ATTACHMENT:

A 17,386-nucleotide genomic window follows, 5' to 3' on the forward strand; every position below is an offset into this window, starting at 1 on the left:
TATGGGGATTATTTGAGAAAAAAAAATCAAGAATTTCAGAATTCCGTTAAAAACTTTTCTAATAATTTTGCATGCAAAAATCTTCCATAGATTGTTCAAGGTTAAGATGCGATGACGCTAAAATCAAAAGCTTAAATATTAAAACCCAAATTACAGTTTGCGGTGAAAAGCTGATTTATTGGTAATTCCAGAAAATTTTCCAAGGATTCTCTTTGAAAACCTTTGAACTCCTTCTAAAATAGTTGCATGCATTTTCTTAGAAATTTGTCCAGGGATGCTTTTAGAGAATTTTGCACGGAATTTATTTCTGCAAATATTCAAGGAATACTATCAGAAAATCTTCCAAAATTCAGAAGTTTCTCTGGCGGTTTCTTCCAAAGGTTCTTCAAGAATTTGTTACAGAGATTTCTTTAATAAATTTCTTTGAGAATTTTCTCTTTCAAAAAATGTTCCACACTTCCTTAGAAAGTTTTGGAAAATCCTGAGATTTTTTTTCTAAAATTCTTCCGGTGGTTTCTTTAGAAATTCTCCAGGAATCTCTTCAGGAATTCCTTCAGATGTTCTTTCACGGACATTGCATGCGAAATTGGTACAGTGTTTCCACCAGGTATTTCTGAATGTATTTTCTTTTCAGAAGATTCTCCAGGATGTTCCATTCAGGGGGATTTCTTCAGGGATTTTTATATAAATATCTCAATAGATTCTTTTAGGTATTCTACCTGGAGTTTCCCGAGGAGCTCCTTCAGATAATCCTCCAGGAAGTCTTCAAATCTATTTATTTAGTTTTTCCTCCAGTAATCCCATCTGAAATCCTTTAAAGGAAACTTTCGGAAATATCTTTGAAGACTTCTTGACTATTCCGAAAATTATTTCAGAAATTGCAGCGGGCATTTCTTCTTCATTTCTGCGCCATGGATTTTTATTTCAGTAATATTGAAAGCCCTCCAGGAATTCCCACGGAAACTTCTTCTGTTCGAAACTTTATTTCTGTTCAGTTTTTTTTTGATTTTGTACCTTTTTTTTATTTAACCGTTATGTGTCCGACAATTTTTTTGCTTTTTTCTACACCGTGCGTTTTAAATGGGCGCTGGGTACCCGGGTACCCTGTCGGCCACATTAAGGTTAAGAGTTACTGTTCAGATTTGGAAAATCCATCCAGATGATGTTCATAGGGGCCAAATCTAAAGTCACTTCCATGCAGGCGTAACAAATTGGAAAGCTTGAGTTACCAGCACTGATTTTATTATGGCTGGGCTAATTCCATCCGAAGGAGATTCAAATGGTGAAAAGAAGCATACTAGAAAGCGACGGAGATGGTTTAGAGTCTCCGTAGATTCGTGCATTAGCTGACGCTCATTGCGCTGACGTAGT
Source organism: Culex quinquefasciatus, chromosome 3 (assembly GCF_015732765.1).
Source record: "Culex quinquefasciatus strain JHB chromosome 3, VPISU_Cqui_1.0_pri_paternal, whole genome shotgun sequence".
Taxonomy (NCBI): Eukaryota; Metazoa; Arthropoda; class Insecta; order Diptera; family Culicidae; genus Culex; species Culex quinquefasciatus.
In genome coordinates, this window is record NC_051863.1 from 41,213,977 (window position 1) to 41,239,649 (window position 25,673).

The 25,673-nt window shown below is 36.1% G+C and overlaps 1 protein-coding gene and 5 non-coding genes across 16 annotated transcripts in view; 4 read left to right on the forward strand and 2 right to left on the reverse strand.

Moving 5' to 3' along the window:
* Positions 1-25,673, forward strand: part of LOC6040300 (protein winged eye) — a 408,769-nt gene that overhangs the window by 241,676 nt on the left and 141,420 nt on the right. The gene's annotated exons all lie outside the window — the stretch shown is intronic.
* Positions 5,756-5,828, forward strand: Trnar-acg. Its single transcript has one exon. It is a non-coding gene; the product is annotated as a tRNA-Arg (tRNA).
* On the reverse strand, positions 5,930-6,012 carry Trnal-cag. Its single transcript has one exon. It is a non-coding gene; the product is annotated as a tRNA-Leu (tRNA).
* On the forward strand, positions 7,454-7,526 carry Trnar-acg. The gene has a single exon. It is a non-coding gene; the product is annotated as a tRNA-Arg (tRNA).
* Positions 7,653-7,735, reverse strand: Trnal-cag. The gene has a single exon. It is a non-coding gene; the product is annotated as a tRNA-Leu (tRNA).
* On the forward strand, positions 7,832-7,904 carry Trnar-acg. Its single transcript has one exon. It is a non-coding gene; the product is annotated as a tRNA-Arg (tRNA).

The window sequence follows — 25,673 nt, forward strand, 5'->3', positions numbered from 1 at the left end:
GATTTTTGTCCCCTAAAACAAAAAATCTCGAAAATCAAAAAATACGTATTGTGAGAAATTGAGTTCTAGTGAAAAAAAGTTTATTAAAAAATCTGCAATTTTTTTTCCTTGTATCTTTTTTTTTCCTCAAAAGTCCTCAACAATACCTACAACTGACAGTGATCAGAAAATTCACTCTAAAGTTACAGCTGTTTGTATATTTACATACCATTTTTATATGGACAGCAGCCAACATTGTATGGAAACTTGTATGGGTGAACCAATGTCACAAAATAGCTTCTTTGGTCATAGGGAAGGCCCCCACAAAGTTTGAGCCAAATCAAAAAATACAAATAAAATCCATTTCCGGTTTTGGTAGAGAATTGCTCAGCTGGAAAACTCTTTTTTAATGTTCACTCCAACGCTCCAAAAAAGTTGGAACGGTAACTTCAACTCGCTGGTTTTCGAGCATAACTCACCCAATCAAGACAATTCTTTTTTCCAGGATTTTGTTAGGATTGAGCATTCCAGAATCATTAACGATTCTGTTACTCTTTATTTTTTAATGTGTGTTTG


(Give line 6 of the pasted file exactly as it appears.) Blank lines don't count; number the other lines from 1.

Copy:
In genome coordinates, this window is record NC_051863.1 from 41,213,977 (window position 1) to 41,239,649 (window position 25,673).